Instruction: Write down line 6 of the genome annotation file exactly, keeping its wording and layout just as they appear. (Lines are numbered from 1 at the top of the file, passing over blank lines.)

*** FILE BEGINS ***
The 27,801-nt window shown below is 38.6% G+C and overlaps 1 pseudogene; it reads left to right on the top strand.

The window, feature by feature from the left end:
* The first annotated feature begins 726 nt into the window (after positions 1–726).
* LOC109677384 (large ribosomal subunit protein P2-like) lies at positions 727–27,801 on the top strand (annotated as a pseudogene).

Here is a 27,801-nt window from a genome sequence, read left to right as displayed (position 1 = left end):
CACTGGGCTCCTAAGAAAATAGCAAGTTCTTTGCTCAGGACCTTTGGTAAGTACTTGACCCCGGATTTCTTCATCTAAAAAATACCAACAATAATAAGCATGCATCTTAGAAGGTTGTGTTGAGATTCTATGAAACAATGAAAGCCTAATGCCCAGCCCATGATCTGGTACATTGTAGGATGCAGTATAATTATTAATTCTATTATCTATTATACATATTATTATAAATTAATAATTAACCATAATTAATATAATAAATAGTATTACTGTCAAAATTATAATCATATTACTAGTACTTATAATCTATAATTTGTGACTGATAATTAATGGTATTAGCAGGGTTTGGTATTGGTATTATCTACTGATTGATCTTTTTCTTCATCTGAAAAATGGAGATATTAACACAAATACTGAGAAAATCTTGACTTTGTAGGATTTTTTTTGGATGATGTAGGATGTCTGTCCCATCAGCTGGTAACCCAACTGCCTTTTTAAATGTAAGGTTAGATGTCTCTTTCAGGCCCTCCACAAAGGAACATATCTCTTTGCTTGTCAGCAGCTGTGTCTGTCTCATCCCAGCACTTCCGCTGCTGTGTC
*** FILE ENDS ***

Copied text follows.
CACTGGGCTCCTAAGAAAATAGCAAGTTCTTTGCTCAGGACCTTTGGTAAGTACTTGACCCCGGATTTCTTCATCTAAAAAATACCAACAATAATAAGCATGCATCTTAGAAGGTTGTGTTGAGATTCTATGAAACAATGAAAGCCTAATGCCCAGCCCATGATCTGGTACATTGTAGGATGCAGTATAATTATTAATTCTATTATCTATTATACATATTATTATAAATTAATAATTAACCATAATTAATATAATAAATAGTATTACTGTCAAAATTATAATCATATTACTAGTACTTATAATCTATAATTTGTGACTGATAATTAATGGTATTAGCAGGGTTTGGTATTGGTATTATCTACTGATTGATCTTTTTCTTCATCTGAAAAATGGAGATATTAACACAAATACTGAGAAAATCTTGACTTTGTAGGATTTTTTTTGGATGATGTAGGATGTCTGTCCCATCAGCTGGTAACCCAACTGCCTTTTTAAATGTAAGGTTAGATGTCTCTTTCAGGCCCTCCACAAAGGAACATATCTCTTTGCTTGTCAGCAGCTGTGTCTGTCTCATCCCAGCACTTCCGCTGCTGTGTC